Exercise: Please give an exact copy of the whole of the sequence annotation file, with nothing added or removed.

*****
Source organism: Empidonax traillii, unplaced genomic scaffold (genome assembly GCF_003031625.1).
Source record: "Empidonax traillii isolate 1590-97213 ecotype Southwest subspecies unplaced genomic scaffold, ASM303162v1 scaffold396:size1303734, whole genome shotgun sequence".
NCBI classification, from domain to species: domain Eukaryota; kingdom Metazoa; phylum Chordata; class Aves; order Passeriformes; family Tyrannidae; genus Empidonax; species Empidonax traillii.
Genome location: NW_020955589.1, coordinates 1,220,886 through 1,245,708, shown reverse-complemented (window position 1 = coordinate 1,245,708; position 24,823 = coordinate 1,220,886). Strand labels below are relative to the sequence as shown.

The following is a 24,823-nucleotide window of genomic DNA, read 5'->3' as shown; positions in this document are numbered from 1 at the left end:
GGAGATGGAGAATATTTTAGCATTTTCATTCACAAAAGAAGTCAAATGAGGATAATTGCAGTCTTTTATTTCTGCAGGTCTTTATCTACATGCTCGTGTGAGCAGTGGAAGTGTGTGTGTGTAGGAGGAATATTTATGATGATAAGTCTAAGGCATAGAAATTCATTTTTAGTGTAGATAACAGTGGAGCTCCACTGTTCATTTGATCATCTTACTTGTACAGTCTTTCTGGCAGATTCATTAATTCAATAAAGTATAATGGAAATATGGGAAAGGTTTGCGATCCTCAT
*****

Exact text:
Source organism: Empidonax traillii, unplaced genomic scaffold (genome assembly GCF_003031625.1).
Source record: "Empidonax traillii isolate 1590-97213 ecotype Southwest subspecies unplaced genomic scaffold, ASM303162v1 scaffold396:size1303734, whole genome shotgun sequence".
NCBI classification, from domain to species: domain Eukaryota; kingdom Metazoa; phylum Chordata; class Aves; order Passeriformes; family Tyrannidae; genus Empidonax; species Empidonax traillii.
Genome location: NW_020955589.1, coordinates 1,220,886 through 1,245,708, shown reverse-complemented (window position 1 = coordinate 1,245,708; position 24,823 = coordinate 1,220,886). Strand labels below are relative to the sequence as shown.

The following is a 24,823-nucleotide window of genomic DNA, read 5'->3' as shown; positions in this document are numbered from 1 at the left end:
GGAGATGGAGAATATTTTAGCATTTTCATTCACAAAAGAAGTCAAATGAGGATAATTGCAGTCTTTTATTTCTGCAGGTCTTTATCTACATGCTCGTGTGAGCAGTGGAAGTGTGTGTGTGTAGGAGGAATATTTATGATGATAAGTCTAAGGCATAGAAATTCATTTTTAGTGTAGATAACAGTGGAGCTCCACTGTTCATTTGATCATCTTACTTGTACAGTCTTTCTGGCAGATTCATTAATTCAATAAAGTATAATGGAAATATGGGAAAGGTTTGCGATCCTCAT